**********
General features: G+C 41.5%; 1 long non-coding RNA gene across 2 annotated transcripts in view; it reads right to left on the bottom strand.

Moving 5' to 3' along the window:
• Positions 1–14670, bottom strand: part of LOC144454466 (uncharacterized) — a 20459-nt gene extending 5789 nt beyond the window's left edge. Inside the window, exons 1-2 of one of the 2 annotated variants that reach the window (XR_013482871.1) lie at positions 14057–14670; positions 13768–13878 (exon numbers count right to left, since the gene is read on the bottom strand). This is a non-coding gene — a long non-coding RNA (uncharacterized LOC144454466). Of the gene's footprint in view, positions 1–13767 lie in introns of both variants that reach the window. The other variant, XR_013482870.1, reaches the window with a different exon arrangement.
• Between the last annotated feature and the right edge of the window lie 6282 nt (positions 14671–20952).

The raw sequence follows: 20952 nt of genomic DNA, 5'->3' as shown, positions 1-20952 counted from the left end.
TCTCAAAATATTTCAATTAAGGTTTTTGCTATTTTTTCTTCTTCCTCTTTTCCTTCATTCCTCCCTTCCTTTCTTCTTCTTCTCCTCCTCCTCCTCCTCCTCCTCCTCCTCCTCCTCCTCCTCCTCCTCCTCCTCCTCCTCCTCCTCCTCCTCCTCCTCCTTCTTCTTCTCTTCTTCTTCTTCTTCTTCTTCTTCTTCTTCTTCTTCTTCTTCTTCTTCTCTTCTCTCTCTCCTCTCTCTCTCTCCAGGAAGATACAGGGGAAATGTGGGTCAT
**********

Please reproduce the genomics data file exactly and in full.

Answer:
General features: G+C 41.5%; 1 long non-coding RNA gene across 2 annotated transcripts in view; it reads right to left on the bottom strand.

Moving 5' to 3' along the window:
• Positions 1–14670, bottom strand: part of LOC144454466 (uncharacterized) — a 20459-nt gene extending 5789 nt beyond the window's left edge. Inside the window, exons 1-2 of one of the 2 annotated variants that reach the window (XR_013482871.1) lie at positions 14057–14670; positions 13768–13878 (exon numbers count right to left, since the gene is read on the bottom strand). This is a non-coding gene — a long non-coding RNA (uncharacterized LOC144454466). Of the gene's footprint in view, positions 1–13767 lie in introns of both variants that reach the window. The other variant, XR_013482870.1, reaches the window with a different exon arrangement.
• Between the last annotated feature and the right edge of the window lie 6282 nt (positions 14671–20952).

The raw sequence follows: 20952 nt of genomic DNA, 5'->3' as shown, positions 1-20952 counted from the left end.
TCTCAAAATATTTCAATTAAGGTTTTTGCTATTTTTTCTTCTTCCTCTTTTCCTTCATTCCTCCCTTCCTTTCTTCTTCTTCTCCTCCTCCTCCTCCTCCTCCTCCTCCTCCTCCTCCTCCTCCTCCTCCTCCTCCTCCTCCTCCTCCTCCTCCTCCTCCTTCTTCTTCTCTTCTTCTTCTTCTTCTTCTTCTTCTTCTTCTTCTTCTTCTTCTTCTTCTCTTCTCTCTCTCCTCTCTCTCTCTCCAGGAAGATACAGGGGAAATGTGGGTCAT